Sight and sound: A US appeals court upholds use of technology to inform choice in abortion

Arthur Goldberg
May 1, 2019
Reproduced with Permission

The Sixth Circuit Court of Appeals, in EMW Women's Surgical Ctr. vs. Beshear et. al, recently decided that a statute is constitutional under Supreme Court precedents if it "requires the disclosure of truthful, non-misleading, and relevant information about an abortion." This important case, celebrated by pro-life advocates, upheld a Kentucky law requiring doctors to conduct an ultrasound, and thereafter offer to show and to explain to the patients the images taken, as well permitting the patient to hear the fetal heartbeat of the unborn life in utero, all at least 24 hours prior to having an abortion performed.

In its opening paragraph, the court unequivocally set forth the issues in the case:

"Under Roe v. Wade [citation omitted], a woman has the right to choose to have an abortion. To inform that choice, the Commonwealth of Kentucky directs a doctor, before performing an abortion, to auscultate (or make audible) the fetal heartbeat, perform an ultrasound, and display and describe the ultrasound images to the patient."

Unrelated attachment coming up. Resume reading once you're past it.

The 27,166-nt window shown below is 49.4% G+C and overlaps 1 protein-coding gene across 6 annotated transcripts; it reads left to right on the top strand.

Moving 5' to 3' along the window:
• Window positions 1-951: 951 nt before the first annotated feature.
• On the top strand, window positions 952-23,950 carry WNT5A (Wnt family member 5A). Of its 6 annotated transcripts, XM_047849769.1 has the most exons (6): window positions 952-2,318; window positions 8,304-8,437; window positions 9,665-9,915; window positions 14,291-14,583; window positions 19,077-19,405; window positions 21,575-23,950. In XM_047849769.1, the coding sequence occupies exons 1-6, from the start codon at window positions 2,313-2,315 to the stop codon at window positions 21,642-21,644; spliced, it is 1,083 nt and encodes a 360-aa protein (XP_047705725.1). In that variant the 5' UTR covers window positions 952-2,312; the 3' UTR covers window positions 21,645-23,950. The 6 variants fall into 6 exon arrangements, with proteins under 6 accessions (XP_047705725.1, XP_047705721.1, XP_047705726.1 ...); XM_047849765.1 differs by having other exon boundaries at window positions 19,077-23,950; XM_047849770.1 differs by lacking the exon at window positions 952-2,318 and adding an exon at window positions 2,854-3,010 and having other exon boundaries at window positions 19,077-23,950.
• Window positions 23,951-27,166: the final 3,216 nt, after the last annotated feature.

By emphasizing that the Roe v. Wade decision involved a right to choose an abortion rather than providing an absolute right to abort, the Court opined on the appropriateness of the state requiring a doctor to provide certain information in order to "inform that choice." It is worth noting that the opinion focuses on the obligation of the doctor to offer an explanation of the images within the ultrasound while recognizing that the patient is not obligated to either view the images or listen to the doctor's description thereof. Moreover, while the doctor must also offer the woman the right to hear her unborn child's heartbeat, there is no penalty if the patient requests the heartbeat sound be turned off.

By observing that "the information conveyed by an ultrasound image, its description, and the audible beating fetal heart gives a patient greater knowledge of the unborn life inside her," the Court determined that such "mandated disclosures" are relevant to the "patient's decision whether to abort an unborn life" because they are "the epitome of truthful, non-misleading information."